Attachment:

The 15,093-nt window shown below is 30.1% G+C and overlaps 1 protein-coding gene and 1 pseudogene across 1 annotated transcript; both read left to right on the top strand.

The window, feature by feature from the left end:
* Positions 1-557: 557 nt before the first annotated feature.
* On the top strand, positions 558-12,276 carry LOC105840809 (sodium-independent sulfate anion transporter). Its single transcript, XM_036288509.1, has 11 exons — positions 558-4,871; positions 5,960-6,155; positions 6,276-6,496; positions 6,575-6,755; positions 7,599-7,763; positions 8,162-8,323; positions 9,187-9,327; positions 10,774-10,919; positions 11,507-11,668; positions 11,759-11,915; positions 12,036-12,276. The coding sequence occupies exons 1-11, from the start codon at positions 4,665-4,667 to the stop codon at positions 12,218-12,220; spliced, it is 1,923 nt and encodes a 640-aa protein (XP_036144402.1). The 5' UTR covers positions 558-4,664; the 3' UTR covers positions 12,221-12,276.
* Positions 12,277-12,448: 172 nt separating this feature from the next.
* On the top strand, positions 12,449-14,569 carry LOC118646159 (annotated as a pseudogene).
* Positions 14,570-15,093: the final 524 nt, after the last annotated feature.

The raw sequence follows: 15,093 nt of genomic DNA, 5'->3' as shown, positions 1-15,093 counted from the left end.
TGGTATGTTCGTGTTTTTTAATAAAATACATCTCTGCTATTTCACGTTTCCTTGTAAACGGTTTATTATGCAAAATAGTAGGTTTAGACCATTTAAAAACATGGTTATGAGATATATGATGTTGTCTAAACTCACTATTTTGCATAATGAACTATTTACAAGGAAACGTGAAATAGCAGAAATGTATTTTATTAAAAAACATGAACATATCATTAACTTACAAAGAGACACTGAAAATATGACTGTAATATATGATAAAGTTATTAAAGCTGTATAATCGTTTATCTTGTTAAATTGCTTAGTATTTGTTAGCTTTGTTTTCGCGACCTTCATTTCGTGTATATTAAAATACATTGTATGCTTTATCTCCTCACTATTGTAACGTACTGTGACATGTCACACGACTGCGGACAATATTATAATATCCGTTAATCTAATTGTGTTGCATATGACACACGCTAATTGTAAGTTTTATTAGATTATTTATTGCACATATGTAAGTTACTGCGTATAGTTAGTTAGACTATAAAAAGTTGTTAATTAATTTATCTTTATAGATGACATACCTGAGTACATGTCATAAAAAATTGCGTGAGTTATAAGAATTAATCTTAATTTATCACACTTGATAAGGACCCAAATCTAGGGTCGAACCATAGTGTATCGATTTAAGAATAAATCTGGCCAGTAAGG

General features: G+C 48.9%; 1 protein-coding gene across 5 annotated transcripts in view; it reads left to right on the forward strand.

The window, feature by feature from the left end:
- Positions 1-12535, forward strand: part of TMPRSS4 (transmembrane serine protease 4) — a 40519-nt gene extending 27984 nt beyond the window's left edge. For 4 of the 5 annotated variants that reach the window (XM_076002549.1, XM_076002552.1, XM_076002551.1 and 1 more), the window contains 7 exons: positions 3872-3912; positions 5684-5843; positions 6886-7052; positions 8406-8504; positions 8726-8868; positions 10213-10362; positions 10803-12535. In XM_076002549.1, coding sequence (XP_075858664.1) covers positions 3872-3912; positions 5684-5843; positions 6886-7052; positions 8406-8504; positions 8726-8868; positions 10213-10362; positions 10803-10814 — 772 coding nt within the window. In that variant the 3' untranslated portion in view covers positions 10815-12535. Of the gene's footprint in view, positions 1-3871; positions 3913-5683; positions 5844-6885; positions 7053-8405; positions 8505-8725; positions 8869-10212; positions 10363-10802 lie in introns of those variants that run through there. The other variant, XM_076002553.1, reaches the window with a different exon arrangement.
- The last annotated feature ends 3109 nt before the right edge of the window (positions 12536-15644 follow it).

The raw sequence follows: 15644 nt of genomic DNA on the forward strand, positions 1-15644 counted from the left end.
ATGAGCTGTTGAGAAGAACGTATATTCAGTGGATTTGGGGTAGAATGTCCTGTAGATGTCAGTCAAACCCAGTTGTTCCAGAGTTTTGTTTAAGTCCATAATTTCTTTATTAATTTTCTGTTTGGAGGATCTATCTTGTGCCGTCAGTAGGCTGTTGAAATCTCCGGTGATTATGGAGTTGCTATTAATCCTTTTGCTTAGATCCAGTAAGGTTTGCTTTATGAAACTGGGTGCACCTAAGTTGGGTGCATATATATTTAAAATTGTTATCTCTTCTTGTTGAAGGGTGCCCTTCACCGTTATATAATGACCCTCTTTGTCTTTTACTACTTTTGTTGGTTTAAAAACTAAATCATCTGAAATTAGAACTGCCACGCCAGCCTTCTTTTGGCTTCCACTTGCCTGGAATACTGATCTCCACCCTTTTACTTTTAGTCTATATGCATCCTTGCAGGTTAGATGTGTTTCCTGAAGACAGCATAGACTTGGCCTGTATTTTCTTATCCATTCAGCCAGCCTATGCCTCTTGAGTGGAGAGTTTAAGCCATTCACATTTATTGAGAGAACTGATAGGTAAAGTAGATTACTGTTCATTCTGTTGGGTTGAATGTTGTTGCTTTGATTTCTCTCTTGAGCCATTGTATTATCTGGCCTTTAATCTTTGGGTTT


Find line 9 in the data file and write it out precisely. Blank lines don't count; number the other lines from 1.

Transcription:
TGGTATGTTCGTGTTTTTTAATAAAATACATCTCTGCTATTTCACGTTTCCTTGTAAACGGTTTATTATGCAAAATAGTAGGTTTAGACCATTTAAAAACATGGTTATGAGATATATGATGTTGTCTAAACTCACTATTTTGCATAATGAACTATTTACAAGGAAACGTGAAATAGCAGAAATGTATTTTATTAAAAAACATGAACATATCATTAACTTACAAAGAGACACTGAAAATATGACTGTAATATATGATAAAGTTATTAAAGCTGTATAATCGTTTATCTTGTTAAATTGCTTAGTATTTGTTAGCTTTGTTTTCGCGACCTTCATTTCGTGTATATTAAAATACATTGTATGCTTTATCTCCTCACTATTGTAACGTACTGTGACATGTCACACGACTGCGGACAATATTATAATATCCGTTAATCTAATTGTGTTGCATATGACACACGCTAATTGTAAGTTTTATTAGATTATTTATTGCACATATGTAAGTTACTGCGTATAGTTAGTTAGACTATAAAAAGTTGTTAATTAATTTATCTTTATAGATGACATACCTGAGTACATGTCATAAAAAATTGCGTGAGTTATAAGAATTAATCTTAATTTATCACACTTGATAAGGACCCAAATCTAGGGTCGAACCATAGTGTATCGATTTAAGAATAAATCTGGCCAGTAAGG